Hidden timbers from 'defining' British warship go on show
The remains of an 18th Century warship that "defined this course of British history" are to go on display for the first time.
Timbers from HMS Namur, which was built in 1756, had lain hidden beneath the Wheelwright's Shop at Chatham Historic Dockyard for more than 160 years.
They were first discovered in 1995 but were not identified as belonging to the vessel until 2012.
HMS Namur's remains are the centrepiece of a new exhibition at the dockyard.
The ship, which served through to the aftermath of Trafalgar, saw 47 years of service before being brought back to the dockyard and recycled under the floor.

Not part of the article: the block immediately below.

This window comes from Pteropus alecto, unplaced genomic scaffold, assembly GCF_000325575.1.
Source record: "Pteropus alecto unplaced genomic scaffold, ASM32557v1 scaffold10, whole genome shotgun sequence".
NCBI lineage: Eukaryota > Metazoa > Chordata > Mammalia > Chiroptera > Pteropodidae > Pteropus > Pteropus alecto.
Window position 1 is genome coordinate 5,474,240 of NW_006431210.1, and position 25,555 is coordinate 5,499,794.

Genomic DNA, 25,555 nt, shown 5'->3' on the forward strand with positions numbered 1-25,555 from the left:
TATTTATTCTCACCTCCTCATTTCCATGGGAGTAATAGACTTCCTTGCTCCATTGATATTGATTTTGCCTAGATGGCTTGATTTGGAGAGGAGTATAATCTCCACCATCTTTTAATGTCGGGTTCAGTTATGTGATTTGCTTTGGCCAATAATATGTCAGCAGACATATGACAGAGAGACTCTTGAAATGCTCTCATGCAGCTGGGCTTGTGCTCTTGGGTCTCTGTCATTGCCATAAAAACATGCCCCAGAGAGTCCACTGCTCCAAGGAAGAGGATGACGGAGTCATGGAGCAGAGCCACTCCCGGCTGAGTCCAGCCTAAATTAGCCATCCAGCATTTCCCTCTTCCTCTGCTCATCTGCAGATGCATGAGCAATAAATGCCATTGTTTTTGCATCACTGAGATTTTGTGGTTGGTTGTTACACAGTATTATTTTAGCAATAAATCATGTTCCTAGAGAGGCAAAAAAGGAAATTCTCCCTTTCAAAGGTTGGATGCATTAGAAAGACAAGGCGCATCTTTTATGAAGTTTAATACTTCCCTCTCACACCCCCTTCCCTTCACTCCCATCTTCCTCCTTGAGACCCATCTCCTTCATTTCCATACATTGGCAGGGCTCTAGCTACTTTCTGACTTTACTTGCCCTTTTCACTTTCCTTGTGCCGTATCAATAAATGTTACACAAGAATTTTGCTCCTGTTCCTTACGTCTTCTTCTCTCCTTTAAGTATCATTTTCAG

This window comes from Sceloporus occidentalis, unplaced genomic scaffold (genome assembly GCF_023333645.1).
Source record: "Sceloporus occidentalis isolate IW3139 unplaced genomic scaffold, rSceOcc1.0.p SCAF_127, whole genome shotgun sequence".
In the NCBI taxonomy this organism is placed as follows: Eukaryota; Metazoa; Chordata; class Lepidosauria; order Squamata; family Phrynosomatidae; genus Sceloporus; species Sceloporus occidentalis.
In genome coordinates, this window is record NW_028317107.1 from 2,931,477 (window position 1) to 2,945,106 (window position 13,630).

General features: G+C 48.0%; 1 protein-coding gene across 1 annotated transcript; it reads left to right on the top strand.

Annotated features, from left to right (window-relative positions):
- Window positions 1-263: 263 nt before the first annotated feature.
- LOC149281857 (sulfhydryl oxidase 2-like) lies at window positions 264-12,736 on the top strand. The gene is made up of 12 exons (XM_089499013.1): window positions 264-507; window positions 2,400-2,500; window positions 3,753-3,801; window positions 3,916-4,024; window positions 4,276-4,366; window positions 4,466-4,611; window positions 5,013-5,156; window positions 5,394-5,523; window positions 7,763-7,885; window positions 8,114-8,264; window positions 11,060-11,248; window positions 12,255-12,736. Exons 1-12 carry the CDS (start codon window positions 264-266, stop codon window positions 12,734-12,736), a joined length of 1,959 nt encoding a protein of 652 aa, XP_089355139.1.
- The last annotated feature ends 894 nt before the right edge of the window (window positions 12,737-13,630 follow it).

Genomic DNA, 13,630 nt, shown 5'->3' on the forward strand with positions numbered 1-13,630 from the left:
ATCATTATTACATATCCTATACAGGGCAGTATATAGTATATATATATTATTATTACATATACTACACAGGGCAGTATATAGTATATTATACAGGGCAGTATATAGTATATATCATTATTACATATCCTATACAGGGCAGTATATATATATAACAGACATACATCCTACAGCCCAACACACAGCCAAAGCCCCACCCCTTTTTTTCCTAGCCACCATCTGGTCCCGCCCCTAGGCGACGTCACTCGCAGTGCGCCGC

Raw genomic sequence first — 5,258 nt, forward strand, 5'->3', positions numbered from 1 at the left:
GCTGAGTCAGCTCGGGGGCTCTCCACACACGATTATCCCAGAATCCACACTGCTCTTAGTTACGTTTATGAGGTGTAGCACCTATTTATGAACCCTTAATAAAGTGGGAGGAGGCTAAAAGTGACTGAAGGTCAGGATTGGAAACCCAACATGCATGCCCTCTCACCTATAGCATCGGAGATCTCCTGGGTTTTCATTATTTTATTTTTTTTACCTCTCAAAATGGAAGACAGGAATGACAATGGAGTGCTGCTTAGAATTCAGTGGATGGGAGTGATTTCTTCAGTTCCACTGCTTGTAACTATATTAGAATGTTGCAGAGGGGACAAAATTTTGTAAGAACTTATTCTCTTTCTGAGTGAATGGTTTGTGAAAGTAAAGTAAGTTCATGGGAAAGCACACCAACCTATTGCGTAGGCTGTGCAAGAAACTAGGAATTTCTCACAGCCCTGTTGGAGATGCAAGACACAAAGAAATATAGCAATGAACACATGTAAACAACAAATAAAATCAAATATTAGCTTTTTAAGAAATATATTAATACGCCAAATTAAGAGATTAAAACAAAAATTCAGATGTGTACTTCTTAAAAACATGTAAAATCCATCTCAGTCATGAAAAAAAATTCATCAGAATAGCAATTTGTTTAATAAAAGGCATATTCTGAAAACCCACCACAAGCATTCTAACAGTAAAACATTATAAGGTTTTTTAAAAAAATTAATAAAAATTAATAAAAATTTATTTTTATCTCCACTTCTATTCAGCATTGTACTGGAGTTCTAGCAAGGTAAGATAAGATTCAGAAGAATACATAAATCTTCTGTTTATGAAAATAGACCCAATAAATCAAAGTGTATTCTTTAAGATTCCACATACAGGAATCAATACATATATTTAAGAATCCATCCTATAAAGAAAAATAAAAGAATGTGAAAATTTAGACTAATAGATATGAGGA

Naval archaeologists confirmed the timbers were from the fighting ship when they investigated the shipwrights' and carpenters' marks.
Historian Dan Snow described it as "the ship that defined this course of British History".
"Her remains enable us to better understand the shipbuilding ingenuity at Chatham which was crucial in developing British naval dominance, which in turn helped extend Britain's influence around the world," he said.
The £9m Command of the Oceans exhibition at Chatham also features objects from the Invincible, an 18th Century French warship that was captured by the Royal Navy in 1747.